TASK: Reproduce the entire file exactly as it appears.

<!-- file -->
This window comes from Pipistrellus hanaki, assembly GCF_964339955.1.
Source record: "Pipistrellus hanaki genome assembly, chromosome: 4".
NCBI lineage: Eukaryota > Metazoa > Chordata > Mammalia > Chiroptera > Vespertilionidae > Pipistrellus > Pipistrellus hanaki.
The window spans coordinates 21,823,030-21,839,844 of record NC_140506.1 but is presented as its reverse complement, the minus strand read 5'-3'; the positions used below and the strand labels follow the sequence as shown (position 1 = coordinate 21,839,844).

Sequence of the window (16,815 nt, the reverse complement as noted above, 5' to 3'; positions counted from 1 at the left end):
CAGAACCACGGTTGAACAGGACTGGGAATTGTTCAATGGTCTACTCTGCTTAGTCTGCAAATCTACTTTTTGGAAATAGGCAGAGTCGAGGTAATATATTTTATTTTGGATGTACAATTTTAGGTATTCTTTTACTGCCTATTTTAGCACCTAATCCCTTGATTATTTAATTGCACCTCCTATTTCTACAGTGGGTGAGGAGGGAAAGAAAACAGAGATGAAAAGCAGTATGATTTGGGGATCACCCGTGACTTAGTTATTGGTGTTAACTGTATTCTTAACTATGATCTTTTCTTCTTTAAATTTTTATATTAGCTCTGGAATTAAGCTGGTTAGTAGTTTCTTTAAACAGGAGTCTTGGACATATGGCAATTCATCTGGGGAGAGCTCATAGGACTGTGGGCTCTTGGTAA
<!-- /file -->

This window comes from Pipistrellus hanaki, assembly GCF_964339955.1.
Source record: "Pipistrellus hanaki genome assembly, chromosome: 4".
NCBI lineage: Eukaryota > Metazoa > Chordata > Mammalia > Chiroptera > Vespertilionidae > Pipistrellus > Pipistrellus hanaki.
The window spans coordinates 21,823,030-21,839,844 of record NC_140506.1 but is presented as its reverse complement, the minus strand read 5'-3'; the positions used below and the strand labels follow the sequence as shown (position 1 = coordinate 21,839,844).

Sequence of the window (16,815 nt, the reverse complement as noted above, 5' to 3'; positions counted from 1 at the left end):
CAGAACCACGGTTGAACAGGACTGGGAATTGTTCAATGGTCTACTCTGCTTAGTCTGCAAATCTACTTTTTGGAAATAGGCAGAGTCGAGGTAATATATTTTATTTTGGATGTACAATTTTAGGTATTCTTTTACTGCCTATTTTAGCACCTAATCCCTTGATTATTTAATTGCACCTCCTATTTCTACAGTGGGTGAGGAGGGAAAGAAAACAGAGATGAAAAGCAGTATGATTTGGGGATCACCCGTGACTTAGTTATTGGTGTTAACTGTATTCTTAACTATGATCTTTTCTTCTTTAAATTTTTATATTAGCTCTGGAATTAAGCTGGTTAGTAGTTTCTTTAAACAGGAGTCTTGGACATATGGCAATTCATCTGGGGAGAGCTCATAGGACTGTGGGCTCTTGGTAA